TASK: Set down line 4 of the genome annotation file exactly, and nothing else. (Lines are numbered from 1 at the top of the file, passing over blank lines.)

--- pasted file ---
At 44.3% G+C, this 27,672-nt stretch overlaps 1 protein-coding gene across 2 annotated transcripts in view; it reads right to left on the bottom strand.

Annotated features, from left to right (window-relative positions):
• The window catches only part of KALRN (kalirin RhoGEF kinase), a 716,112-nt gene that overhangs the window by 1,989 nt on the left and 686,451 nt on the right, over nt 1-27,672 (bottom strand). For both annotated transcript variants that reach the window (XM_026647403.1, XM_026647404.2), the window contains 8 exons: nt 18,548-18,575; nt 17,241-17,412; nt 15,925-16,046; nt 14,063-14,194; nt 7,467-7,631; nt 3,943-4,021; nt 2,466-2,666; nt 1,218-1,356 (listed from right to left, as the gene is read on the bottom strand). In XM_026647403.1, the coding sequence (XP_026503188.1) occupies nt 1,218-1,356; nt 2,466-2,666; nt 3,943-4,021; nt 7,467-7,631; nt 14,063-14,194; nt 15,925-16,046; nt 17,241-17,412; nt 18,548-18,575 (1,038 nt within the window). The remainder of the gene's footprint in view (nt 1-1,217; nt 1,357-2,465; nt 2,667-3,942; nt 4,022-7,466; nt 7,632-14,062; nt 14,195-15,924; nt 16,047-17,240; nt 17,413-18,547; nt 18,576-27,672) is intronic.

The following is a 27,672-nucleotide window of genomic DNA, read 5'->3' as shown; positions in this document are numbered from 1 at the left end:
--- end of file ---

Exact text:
The following is a 27,672-nucleotide window of genomic DNA, read 5'->3' as shown; positions in this document are numbered from 1 at the left end: